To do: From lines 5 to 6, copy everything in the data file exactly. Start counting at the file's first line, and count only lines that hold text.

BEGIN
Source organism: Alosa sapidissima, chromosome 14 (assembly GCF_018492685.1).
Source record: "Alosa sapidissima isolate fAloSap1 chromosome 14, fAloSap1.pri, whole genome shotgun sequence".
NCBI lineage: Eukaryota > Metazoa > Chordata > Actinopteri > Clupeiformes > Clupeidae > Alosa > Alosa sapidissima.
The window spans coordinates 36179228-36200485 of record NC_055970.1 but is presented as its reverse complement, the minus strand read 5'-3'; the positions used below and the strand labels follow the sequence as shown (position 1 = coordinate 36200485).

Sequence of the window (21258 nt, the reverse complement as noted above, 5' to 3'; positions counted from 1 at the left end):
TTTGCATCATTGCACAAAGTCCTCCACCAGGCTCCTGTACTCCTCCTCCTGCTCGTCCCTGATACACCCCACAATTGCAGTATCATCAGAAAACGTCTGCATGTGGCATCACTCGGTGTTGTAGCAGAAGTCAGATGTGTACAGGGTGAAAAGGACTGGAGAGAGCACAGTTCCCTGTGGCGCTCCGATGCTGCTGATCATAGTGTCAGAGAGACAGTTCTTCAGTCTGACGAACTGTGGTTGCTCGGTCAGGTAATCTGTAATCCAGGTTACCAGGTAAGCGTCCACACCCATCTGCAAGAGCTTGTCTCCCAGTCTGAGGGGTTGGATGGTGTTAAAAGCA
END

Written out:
Sequence of the window (21258 nt, the reverse complement as noted above, 5' to 3'; positions counted from 1 at the left end):
TTTGCATCATTGCACAAAGTCCTCCACCAGGCTCCTGTACTCCTCCTCCTGCTCGTCCCTGATACACCCCACAATTGCAGTATCATCAGAAAACGTCTGCATGTGGCATCACTCGGTGTTGTAGCAGAAGTCAGATGTGTACAGGGTGAAAAGGACTGGAGAGAGCACAGTTCCCTGTGGCGCTCCGATGCTGCTGATCATAGTGTCAGAGAGACAGTTCTTCAGTCTGACGAACTGTGGTTGCTCGGTCAGGTAATCTGTAATCCAGGTTACCAGGTAAGCGTCCACACCCATCTGCAAGAGCTTGTCTCCCAGTCTGAGGGGTTGGATGGTGTTAAAAGCA